While BC’s NDP government continues to maintain its opposition to the Trans Mountain pipeline expansion, a new poll from the Angus Reid Institute (ARI) suggests that a majority of British Columbians have started to take the opposite view.
In February, an ARI poll found that 48% of British Columbians supported the project compared to 40% who opposed.
Now, with the debate heating up between BC and Alberta and politicians on all sides weighing in, a new poll conducted this week found that gap has increased considerably, with 54% of respondents now saying they support the project, compared to just 38% who say they remain opposed.
Broken down by region, support for the project hovers around the 50%-mark in Metro Vancouver and on Vancouver Island, and 60% throughout the rest of the province.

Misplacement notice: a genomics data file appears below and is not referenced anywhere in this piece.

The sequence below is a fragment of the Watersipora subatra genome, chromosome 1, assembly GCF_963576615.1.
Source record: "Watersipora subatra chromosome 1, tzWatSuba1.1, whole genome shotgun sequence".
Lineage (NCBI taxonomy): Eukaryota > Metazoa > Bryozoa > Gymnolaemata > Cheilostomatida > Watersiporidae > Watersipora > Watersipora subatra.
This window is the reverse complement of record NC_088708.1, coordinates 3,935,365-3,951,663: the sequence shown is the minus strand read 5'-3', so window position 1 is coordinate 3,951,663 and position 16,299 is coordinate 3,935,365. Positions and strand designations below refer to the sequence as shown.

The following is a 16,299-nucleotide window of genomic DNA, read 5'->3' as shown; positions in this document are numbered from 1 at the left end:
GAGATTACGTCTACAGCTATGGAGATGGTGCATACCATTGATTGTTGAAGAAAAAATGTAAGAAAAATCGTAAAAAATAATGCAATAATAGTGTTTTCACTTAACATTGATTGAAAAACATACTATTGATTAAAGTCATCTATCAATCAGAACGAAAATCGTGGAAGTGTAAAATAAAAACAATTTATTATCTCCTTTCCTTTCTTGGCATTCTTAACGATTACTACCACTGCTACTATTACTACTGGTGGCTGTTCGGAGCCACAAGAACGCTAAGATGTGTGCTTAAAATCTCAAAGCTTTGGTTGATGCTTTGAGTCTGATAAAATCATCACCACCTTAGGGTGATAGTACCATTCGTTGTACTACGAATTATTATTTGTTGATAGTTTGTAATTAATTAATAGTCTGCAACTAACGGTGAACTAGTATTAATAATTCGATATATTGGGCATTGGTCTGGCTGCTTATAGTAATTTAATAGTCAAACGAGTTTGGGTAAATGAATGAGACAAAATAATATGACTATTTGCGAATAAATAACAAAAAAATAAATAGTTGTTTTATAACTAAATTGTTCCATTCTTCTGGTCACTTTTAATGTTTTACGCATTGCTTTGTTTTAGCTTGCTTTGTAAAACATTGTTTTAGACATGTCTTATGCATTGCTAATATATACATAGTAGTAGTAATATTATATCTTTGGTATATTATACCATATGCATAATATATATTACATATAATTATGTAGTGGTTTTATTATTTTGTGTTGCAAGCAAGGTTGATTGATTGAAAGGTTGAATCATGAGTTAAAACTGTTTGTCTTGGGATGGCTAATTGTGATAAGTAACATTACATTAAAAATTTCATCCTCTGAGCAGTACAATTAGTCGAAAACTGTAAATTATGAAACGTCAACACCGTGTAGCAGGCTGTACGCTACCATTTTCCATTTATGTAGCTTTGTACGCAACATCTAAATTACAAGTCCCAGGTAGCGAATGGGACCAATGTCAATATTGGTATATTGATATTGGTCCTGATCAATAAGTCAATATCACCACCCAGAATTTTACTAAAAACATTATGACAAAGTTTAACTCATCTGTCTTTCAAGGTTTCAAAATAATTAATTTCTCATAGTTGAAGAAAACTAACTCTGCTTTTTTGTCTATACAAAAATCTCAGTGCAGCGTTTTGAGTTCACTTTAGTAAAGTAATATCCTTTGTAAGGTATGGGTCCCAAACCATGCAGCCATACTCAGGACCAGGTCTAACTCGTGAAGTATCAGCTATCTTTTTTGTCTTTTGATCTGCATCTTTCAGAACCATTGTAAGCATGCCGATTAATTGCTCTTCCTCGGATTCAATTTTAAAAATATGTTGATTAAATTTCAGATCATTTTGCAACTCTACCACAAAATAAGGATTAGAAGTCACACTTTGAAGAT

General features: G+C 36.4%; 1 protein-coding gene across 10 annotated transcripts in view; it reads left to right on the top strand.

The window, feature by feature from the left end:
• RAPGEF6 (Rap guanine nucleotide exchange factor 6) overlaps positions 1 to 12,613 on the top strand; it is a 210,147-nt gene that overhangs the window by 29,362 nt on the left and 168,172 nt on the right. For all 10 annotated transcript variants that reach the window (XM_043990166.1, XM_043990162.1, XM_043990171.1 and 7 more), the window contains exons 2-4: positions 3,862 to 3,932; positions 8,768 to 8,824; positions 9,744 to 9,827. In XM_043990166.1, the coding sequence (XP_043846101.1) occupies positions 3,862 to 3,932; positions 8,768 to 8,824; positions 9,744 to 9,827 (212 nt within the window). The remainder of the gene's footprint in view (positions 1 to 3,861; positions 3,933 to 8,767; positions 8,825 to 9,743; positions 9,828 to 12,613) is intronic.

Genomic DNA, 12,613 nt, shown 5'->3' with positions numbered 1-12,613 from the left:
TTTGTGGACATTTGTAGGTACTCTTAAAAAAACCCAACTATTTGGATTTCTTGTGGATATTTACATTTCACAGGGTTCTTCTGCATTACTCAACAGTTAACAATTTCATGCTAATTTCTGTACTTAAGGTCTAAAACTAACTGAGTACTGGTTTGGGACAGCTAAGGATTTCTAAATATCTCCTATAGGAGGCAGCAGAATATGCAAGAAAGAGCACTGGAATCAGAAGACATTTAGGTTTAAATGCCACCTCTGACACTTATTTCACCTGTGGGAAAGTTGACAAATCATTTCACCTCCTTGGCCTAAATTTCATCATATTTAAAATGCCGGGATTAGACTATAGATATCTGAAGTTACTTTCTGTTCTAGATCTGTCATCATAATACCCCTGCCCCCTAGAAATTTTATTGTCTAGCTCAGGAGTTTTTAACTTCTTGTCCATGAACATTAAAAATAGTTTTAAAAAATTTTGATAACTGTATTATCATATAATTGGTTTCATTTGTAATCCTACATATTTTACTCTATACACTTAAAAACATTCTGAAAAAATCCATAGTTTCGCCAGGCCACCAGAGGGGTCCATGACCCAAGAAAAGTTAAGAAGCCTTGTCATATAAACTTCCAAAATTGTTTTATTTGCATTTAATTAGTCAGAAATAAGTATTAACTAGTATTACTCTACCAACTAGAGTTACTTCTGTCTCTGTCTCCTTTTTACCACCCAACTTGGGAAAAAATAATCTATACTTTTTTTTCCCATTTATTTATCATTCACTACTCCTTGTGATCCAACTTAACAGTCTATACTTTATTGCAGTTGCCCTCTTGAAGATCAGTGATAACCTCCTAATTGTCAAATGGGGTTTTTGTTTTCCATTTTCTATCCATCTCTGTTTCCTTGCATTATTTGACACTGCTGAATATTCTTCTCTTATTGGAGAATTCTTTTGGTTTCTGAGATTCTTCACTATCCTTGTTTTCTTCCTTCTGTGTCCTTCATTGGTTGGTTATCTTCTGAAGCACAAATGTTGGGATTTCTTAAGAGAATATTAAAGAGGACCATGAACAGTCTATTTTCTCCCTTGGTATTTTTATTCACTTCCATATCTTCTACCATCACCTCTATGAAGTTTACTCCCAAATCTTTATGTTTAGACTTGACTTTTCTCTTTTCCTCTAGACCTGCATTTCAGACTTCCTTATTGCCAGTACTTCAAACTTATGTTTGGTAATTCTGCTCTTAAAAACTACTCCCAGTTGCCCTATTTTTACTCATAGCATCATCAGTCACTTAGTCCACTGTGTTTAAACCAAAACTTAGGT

From a BC perspective, the poll found that opposition to the project is less about twinning a pipeline than it is about tanker traffic, as well as a need for a visible and effective emergency response protocol people can see, believe, and have confidence in.
Asked about their level of concern over a variety of potential negative impacts of the pipeline, respondents said their biggest concern had to do with the water around Metro Vancouver.
Oil spills and accidents at sea are top-of-mind concerns for both supporters and opponents of the TransMountain project as more than half of each group choose this as their top concern, the poll found.
Further, respondents from BC are not particularly confident about overall plans and procedures currently in place to both prevent and respond to spills on water.